Life was hard for a black hockey player, but O’Ree never backed down or let it stop him.
Guys would take cheap shots at me, just to see if I would retaliate. They thought I didn't belong there. When I got the chance, I'd run right back at them. I was prepared for it because I knew it would happen. I wasn't a great slugger, but I did my share of fighting. I was determined that I wasn't going to be run out of the rink.
One night, the Chicago Blackhawks’ Eric Nesterenko butt-ended O’Ree in the face with his stick. He knocked out two of Willie’s teeth and broke his nose. O’Ree didn’t back down, however, hitting the Hawks player over the head with his stick.

After being traded by the Bruins following the 1961 season, he never again played in the NHL despite his talent. To this day he is regarded as a footnote in the sport, which isn’t right. What O’Ree endured was more than what any single hockey player has ever had to endure. There will never be another such first in the game. Fittingly, it was Willie O’Ree, a fighter to the end.

Had you ever heard of Willie O'Ree? Thanks for visiting and have a great week!

Monday, January 22, 2018

Shredded Turkey Sandwiches

My Friend Lorie gave me this recipe recently and she says it's absolutely wonderful and incredibly easy! It's for the crock pot, so how can you go wrong with that? I hope to try it this week! Enjoy.

Shredded Turkey Sandwiches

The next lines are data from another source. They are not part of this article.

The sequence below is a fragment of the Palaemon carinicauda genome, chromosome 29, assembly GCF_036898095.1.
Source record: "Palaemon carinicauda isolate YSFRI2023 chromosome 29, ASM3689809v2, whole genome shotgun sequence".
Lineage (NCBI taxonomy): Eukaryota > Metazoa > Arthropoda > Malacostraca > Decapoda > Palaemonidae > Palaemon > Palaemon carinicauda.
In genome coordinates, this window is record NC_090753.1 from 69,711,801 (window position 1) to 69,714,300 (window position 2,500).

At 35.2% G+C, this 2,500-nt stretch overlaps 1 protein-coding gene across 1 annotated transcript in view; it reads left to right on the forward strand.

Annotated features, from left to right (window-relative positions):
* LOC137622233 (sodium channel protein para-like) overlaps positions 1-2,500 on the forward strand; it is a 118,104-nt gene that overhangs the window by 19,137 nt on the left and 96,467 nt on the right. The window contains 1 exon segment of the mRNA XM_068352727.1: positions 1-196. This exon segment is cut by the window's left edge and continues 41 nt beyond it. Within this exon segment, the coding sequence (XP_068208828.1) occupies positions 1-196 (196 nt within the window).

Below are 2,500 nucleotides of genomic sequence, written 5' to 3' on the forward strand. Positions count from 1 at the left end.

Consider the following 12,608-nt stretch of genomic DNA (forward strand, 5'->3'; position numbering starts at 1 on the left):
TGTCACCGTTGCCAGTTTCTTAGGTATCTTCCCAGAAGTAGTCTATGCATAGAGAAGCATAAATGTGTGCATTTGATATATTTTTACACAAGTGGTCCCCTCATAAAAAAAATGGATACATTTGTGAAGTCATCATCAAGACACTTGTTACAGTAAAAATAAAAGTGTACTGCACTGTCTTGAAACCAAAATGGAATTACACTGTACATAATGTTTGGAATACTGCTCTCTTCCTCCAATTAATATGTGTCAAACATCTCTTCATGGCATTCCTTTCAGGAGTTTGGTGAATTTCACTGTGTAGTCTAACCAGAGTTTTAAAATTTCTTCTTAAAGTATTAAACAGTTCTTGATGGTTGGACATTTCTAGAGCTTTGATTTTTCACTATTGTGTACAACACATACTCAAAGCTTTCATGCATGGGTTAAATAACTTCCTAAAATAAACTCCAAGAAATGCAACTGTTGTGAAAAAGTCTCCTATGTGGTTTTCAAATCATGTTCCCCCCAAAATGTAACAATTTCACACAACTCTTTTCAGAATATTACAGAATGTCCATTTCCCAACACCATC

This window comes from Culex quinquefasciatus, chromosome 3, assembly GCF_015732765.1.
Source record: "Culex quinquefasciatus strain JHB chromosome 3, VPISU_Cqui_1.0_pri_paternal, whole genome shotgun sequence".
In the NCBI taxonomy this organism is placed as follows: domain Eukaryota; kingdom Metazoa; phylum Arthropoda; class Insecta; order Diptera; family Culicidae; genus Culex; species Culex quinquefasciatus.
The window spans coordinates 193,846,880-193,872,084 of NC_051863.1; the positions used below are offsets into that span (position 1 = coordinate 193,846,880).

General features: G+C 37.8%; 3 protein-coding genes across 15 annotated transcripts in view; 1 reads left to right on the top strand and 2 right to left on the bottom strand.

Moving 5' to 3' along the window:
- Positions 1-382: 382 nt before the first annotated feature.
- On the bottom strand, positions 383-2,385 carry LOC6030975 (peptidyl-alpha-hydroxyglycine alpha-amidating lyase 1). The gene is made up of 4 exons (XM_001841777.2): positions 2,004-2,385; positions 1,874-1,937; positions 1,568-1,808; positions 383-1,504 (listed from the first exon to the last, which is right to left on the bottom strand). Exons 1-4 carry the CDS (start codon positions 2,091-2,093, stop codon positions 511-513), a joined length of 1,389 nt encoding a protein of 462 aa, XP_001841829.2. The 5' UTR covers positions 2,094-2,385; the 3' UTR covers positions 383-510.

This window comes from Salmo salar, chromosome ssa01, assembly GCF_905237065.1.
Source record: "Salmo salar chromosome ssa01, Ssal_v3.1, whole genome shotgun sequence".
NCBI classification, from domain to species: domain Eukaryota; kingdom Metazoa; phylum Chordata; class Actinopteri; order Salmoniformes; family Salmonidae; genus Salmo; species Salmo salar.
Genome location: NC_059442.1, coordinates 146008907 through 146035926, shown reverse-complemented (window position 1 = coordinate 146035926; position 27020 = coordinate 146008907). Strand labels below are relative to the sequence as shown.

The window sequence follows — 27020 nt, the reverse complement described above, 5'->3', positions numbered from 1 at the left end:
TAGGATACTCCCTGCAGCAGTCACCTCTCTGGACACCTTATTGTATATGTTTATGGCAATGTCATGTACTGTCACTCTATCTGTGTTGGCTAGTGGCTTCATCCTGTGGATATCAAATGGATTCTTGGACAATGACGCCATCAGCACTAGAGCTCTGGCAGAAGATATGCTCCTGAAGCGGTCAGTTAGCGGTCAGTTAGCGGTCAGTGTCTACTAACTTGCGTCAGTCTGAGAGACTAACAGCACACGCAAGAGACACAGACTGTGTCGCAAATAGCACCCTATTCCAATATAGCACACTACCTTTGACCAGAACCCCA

1 frozen Butterball boneless breast (thaw in fridge for at least 24 hours and up to 48 hours)
1/2 bottle or can of beer
1/4 cup of water
1/4 cup of butter
A few sprigs of fresh rosemary

Remove plastic wrap from turkey, remove gravy packet, cut off netting over turkey and trim excess fat (pull up on fat and it trims off very easily with kitchen scissors)

Wash the turkey breast and place in crock pot with beer, water and butter.  Add the rosemary to the top pot for flavor.

Cook on low for 5 - 6 hours.  (Cook on high if the breast is still partially frozen.)

Discard rosemary.  Shred the turkey using two forks.  Turn crock pot to low and cook on low until ready to eat.  Serve on favorite buns either alone or with you favorite BBQ sauce.

One Butterball breast feeds about 7 people.

Don't you think this sounds healthier than pork BBQ?

Thanks for visiting and have a great week!

Monday, January 15, 2018

Free Books!

In honor of Martin Luther King Day, I'm offering two free books today, the Civil Rights novel of romantic suspense, The Governor's Sons, and my newest romantic historical, Deseré: A Love Story of the American South!

The Governor's Sons

During the summer of 1936, Ash Kroth, a young law student from a southern family of wealth and political prestige, falls in love with the help, beautiful "Negro" college girl Catherine Wilkes. Nearly thirty years later, as a segregationist governor in the midst of civil rights turmoil, Ash is forced to confront the inevitable consequences of his love for her. 

In 1965, Harland Hall, a black Civil Rights leader, moves to the capital city in an effort to quell the racial violence occurring not far from his mother's home. But what mysterious link does this young man have to the Governor's past?

Deseré: A Love Story of the American South

Deseré, a skilled seamstress and slave, lives on a South Carolina cotton plantation. Fair-skinned and astonishingly beautiful, she is owned by a kindly master and given his permission to marry the man she loves, a carpenter enslaved on a neighboring plantation. Yet when her master dies before her wedding and his nephew inherits the plantation and its slaves, Deseré's marriage is indefinitely postponed, pending consent from her new owner.